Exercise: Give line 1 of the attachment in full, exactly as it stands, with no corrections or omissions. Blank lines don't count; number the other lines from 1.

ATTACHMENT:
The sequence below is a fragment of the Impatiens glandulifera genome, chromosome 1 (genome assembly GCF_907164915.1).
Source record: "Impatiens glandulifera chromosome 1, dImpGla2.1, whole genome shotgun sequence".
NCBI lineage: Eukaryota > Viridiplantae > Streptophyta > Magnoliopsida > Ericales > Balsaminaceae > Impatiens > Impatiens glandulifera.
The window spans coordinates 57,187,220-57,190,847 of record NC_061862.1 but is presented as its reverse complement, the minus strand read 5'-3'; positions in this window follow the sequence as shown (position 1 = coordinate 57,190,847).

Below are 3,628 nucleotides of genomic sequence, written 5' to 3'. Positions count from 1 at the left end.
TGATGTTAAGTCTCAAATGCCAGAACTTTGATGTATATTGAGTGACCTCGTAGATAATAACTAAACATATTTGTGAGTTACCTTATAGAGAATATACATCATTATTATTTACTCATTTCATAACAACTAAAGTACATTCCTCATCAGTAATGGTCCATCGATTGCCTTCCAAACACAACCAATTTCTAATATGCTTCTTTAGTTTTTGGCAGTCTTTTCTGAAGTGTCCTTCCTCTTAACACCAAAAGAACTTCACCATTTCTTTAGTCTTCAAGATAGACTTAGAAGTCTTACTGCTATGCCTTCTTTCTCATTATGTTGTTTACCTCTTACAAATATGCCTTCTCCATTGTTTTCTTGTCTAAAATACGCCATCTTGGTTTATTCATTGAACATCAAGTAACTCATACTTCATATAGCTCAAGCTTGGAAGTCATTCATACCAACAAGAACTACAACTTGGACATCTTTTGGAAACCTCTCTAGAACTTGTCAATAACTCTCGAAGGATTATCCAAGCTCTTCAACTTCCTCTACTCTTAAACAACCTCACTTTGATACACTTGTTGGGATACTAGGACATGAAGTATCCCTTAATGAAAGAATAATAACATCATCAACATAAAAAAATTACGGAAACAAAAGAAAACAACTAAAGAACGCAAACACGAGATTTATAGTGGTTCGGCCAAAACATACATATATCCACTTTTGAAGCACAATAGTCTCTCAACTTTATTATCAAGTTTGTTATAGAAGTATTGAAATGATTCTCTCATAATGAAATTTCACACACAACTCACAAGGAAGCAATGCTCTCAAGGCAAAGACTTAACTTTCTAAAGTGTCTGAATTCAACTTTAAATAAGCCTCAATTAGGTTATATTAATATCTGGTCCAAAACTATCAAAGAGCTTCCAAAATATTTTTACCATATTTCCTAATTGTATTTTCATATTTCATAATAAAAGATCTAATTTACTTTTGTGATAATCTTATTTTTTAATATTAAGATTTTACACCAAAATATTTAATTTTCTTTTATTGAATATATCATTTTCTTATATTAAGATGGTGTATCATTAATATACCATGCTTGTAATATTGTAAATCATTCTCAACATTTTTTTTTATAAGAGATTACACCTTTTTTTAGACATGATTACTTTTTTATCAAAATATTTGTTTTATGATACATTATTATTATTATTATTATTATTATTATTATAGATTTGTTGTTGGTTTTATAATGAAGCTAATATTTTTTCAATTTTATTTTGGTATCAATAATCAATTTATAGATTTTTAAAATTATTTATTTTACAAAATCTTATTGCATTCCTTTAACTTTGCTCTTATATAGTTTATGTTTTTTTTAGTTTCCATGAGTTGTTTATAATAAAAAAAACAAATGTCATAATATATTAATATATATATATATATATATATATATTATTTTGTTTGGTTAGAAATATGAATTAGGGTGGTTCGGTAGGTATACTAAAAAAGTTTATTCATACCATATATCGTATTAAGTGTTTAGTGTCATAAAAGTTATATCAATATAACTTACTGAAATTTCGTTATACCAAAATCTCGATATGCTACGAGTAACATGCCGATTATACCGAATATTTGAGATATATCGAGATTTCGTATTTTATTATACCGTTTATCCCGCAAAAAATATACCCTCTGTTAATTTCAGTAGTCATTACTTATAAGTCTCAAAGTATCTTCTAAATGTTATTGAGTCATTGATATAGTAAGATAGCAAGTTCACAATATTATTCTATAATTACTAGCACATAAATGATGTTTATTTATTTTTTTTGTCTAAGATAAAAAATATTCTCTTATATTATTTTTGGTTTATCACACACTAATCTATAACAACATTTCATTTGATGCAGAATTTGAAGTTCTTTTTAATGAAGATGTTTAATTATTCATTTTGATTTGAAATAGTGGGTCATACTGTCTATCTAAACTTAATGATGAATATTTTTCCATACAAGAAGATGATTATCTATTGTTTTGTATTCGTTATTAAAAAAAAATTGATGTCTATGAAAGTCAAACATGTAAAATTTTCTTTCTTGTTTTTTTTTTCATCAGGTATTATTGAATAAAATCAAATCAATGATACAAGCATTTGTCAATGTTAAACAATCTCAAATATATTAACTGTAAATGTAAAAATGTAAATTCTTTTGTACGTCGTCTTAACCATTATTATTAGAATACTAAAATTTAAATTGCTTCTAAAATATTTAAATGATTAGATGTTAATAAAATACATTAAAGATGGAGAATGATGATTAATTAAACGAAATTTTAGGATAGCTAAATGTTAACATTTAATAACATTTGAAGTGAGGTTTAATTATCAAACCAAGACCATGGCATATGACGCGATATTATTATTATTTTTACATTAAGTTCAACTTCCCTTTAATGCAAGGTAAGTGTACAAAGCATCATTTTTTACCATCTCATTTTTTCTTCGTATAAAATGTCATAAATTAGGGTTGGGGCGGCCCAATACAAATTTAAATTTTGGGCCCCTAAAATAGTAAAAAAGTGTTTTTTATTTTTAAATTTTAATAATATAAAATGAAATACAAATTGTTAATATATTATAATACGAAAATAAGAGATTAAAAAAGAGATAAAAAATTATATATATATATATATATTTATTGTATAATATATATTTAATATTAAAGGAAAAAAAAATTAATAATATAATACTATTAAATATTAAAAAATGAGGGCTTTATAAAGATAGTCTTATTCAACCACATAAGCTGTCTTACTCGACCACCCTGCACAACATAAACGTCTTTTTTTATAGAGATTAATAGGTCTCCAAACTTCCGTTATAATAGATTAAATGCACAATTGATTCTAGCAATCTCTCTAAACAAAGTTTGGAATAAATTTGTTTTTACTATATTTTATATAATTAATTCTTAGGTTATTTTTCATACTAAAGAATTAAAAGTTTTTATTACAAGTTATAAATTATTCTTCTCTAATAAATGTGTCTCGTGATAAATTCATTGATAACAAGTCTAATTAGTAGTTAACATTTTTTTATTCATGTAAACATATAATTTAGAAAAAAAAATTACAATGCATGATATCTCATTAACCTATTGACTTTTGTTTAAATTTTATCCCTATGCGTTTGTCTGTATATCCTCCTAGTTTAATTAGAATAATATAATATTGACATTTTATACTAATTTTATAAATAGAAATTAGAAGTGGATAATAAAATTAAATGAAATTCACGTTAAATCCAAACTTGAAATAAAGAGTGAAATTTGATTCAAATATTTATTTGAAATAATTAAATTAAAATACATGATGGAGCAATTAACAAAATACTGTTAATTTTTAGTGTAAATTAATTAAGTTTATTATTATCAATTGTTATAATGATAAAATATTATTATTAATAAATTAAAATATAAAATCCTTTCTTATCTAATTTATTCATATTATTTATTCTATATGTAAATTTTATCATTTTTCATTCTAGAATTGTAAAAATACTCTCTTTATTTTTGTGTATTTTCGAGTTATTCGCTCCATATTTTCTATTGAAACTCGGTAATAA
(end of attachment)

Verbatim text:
The sequence below is a fragment of the Impatiens glandulifera genome, chromosome 1 (genome assembly GCF_907164915.1).